The Payment Card Industry Data Security Standard (PCI DSS) is not new. It has existed for several years and provides security guidelines and best practices for the storage and processing of personal cardholder data. This article takes a look at PCI DSS 3.2 (published in April of 2016) and shows how Identity Management in Red Hat Enterprise Linux (IdM) and related technologies can help customers to address PCI DSS requirements to achieve and stay compliant with the standard. If you need a copy of the PCI DSS document it can be acquired from the document library at the following site: www.pcisecuritystandards.org

In October of 2015 Red Hat published a paper that gives an overview of the PCI DSS standard and shows how Red Hat Satellite and other parts of the Red Hat portfolio can help customers to address their PCI compliance challenges. In this post I would like to expand on this paper and drill down into more detail about

Continue reading “Identity Management and Related Technologies and their Applicability to PCI DSS”

Combining PTP with NTP to Get the Best of Both Worlds

There are two supported protocols in Red Hat Enterprise Linux for synchronization of computer clocks over a network. The older and more well-known protocol is the Network Time Protocol (NTP). In its fourth version, NTP is defined by IETF in RFC 5905. The newer protocol is the Precision Time Protocol (PTP), which is defined in the IEEE 1588-2008 standard.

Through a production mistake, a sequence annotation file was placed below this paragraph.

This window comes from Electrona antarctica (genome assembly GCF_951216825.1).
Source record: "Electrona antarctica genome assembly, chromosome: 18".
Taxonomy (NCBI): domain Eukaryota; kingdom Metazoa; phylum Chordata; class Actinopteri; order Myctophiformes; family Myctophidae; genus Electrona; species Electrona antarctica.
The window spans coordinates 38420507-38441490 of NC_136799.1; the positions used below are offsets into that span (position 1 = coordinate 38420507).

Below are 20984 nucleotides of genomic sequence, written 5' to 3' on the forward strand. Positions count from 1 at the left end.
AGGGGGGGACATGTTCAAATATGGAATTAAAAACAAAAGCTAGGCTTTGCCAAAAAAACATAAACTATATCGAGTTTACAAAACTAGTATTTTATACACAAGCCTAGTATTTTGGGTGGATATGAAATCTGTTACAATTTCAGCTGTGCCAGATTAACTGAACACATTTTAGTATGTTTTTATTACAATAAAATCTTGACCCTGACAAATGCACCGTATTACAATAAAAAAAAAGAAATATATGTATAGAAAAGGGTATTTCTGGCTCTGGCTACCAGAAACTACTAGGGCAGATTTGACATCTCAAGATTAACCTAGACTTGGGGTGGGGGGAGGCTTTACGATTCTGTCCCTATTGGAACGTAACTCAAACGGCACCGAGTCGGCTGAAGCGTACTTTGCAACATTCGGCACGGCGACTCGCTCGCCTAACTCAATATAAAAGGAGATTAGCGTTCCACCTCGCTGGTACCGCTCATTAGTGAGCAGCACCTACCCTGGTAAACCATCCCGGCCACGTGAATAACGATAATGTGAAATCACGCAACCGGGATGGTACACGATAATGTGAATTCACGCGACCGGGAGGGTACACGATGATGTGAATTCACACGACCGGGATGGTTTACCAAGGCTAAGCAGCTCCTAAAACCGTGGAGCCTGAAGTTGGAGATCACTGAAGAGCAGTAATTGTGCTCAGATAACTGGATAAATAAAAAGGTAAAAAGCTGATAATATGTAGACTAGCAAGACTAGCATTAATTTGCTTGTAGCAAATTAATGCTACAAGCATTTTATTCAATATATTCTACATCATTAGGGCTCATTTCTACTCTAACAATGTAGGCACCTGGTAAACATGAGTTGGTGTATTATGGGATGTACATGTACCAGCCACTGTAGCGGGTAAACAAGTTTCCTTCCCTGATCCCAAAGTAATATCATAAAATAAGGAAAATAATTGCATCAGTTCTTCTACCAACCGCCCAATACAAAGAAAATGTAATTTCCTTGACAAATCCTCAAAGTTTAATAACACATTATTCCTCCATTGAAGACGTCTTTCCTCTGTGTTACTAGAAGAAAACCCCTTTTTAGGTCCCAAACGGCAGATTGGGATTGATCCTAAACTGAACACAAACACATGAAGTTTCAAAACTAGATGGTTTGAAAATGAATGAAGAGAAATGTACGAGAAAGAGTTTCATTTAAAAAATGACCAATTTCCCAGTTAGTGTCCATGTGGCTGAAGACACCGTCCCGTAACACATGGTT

The reference implementation of NTP is provided in the ntp package. Starting with Red Hat Enterprise Linux 7.0 (and now in Red Hat Enterprise Linux 6.8) a more versatile NTP implementation is also provided via the chrony package, which can usually synchronize the clock with better accuracy and has other advantages over the reference implementation. PTP is implemented in the linuxptp package.

With two different protocols designed for synchronization of clocks, there is an obvious question as to which one is

Continue reading “Combining PTP with NTP to Get the Best of Both Worlds”

I Really Can’t Rename My Hosts!

Hello again! In this post I will be sharing some ideas about what you can do to solve a complex identity management challenge.

As the adoption of Identity Management (IdM) grows and especially in the case of heterogeneous environments where some systems are running Linux and user accounts are in the Active Directory (AD) – the question of renaming hosts becomes more and more relevant. Here is a set of requirements that we often hear from customers

Continue reading “I Really Can’t Rename My Hosts!”

In Defense of the Pet Container, Part 2: Wrappers, Aggregates and Models… Oh My!

In our first post defending the pet container, we looked at the challenge of complexity facing modern software stacks and one way that containers address this challenge through aggregation. In essence, the Docker “wrapper” consolidates the next level of the stack, much like RPM did at the component level, but aggregation is just the beginning of what the project provides.